Pole position 

Homeowner says Utilities has snuffed his view and his love of the Springs

click to enlarge Four new 55-foot towers bisect homeowner Jack Kennedys - view of Pikes Peak and the Front Range. - BRIENNE BOORTZ
  • Brienne Boortz
  • Four new 55-foot towers bisect homeowner Jack Kennedys view of Pikes Peak and the Front Range.

With a window framing Pikes Peak and downtown Colorado Springs, the second bedroom of Jack Kennedy's home serves as a kind of "viewing room."

In the winter, Kennedy uses it to photograph sunsets without needing a coat or shoes.

When the 38-year-old drummer, producer and sound engineer invites clients or friends to his house at 616 Santa Fe St., they can chat in the room with the mountain looming serenely outside.

If the view inspired a certain harmony, its recent disruption has done the opposite. Kennedy oscillates between rage and dark humor when he describes the sight of a giant pole from a new electricity substation that has sliced his view in half.

"The visual of it is not cool, I don't think," Kennedy says.

The pole is actually one of four "masts" positioned around the Colorado Springs Utilities substation to draw lightning away from the sensitive equipment. Days after it went up, Kennedy met with two Utilities officials in his front yard, bemoaning the 55-foot tower and pointing to pristine photographs of the view he once knew.

"That's why I bought this property," he told the officials.

Robert Stoughton, a Utilities managing engineer, explained the masts are standard equipment at power substations in a city that sees more lightning strikes than almost any other city in the country.

"It's a $6 or $7 million investment," Stoughton said.

"What about my investment?" Kennedy replied.

When Kennedy bought the house southeast of downtown Colorado Springs three years ago, it was bordered to the west by a steep hill and an industrial lot that sat more or less empty.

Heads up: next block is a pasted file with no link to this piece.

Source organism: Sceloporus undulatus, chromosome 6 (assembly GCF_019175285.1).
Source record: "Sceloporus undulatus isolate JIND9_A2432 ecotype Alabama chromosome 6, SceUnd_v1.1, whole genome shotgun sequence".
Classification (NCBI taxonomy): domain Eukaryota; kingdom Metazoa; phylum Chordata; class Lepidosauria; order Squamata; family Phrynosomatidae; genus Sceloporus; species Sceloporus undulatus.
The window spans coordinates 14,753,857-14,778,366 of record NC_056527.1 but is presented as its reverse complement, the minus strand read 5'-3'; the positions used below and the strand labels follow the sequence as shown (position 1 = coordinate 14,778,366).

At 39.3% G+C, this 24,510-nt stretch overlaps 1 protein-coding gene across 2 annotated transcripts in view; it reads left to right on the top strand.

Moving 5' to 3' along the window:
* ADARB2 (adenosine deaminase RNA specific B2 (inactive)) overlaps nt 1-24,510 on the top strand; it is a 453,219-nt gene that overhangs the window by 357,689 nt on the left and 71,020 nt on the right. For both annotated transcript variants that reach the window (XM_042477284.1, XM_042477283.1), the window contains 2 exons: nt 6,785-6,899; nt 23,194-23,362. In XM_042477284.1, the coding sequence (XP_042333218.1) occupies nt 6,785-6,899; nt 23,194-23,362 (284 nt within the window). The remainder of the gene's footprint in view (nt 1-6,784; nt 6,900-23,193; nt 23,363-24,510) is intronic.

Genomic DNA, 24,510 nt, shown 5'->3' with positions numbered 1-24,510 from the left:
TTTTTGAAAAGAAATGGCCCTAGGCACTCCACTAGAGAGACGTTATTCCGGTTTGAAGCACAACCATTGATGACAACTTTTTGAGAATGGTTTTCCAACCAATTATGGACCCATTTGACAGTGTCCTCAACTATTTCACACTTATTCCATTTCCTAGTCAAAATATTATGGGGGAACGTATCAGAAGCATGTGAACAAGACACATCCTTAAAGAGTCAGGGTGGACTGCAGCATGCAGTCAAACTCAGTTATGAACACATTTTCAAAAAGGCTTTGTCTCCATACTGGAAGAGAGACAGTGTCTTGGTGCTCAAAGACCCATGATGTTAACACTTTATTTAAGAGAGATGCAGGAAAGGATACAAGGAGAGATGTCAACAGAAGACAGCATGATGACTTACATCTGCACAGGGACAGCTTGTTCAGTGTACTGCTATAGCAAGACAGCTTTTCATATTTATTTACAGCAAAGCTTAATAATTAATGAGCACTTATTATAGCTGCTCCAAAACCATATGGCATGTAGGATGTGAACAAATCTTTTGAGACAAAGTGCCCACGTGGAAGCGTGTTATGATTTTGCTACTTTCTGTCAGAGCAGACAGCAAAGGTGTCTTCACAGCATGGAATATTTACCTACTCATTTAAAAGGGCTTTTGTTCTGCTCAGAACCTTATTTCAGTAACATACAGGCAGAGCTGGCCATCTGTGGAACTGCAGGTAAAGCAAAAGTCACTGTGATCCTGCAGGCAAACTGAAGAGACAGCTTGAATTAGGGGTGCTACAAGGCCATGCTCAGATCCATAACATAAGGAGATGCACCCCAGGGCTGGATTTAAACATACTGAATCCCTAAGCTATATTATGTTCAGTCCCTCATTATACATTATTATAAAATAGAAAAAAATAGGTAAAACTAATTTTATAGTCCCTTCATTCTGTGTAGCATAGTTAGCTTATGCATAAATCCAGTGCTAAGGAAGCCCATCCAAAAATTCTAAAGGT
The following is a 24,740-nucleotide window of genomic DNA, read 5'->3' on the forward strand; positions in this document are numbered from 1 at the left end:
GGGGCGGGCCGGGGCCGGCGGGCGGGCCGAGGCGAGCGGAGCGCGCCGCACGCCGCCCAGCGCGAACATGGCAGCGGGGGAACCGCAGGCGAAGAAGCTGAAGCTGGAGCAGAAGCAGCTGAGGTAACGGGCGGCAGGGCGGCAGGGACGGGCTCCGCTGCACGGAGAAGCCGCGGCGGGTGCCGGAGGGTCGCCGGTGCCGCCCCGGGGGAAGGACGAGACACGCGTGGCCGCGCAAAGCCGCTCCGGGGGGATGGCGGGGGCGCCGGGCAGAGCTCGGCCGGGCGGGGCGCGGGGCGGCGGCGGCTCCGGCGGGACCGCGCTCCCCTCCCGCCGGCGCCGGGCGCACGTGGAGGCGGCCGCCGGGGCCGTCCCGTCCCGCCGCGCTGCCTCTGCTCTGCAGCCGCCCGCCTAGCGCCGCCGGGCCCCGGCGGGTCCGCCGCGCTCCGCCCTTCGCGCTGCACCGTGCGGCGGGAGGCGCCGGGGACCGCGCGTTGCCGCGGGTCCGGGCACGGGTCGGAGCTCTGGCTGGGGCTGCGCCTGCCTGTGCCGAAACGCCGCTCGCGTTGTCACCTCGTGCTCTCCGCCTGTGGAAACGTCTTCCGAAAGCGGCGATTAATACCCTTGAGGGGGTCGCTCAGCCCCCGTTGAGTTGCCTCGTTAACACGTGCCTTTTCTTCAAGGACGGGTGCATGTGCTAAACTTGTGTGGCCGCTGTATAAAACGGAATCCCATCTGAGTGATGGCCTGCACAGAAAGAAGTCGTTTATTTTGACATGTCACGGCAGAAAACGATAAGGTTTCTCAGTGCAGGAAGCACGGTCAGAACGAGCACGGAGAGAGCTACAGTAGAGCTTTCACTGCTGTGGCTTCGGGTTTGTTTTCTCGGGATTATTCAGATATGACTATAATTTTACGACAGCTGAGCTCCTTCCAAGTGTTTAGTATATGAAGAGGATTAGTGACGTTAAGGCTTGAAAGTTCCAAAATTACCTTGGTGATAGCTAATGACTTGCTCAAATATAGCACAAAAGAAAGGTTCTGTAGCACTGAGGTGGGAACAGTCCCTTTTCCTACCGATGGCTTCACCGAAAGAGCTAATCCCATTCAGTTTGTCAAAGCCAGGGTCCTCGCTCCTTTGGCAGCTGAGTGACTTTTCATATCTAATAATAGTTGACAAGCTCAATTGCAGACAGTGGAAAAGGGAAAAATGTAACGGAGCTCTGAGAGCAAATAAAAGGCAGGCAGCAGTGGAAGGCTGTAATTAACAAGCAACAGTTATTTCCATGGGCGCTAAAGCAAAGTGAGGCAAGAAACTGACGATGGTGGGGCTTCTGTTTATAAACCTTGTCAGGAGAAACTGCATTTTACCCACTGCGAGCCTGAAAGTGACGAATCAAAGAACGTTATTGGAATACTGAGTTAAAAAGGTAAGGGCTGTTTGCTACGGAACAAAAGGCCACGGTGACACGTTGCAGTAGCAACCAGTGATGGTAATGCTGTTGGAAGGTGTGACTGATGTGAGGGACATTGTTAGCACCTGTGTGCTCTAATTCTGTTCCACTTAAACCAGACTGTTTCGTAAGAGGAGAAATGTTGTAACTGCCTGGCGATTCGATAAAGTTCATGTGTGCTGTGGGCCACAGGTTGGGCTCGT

From his window, Kennedy watched while row upon row of new condominiums bulged toward him. He says he went to a meeting at which Utilities officials described those developments, and ones planned for the future, as driving the need for a new substation.

They said the substation would be cut into the hillside so as to be almost underground, Kennedy remembers. Officials asked what kind of landscaping he would like to see around it, and Kennedy said his main concern was that any trees be short enough so he could keep his view.

"They said, "Oh yeah, no problem,'" Kennedy says.

Lisa Rosintoski, a Utilities spokeswoman, acknowledges that residents should be given a better idea of what to expect with projects like the substation. While the poles appeared on drawings, the drawings didn't reveal how the poles would look from Kennedy's home.

Kennedy's options now appear limited. Stoughton looked at a drawing showing the property lines at the substation and said it would be tough to move the pole. Kennedy could block it with trees, or paint it. (Stoughton suggested dark brown.)

Utilities officials suggested they could have a landscaping expert meet with Kennedy to figure out if trees and shrubs might make things better.

Kennedy did not seem satisfied.

"If I was affluent, I would have lawyers here," he told the Utilities officials. "Since this was put up, I've lost my love of Colorado Springs."



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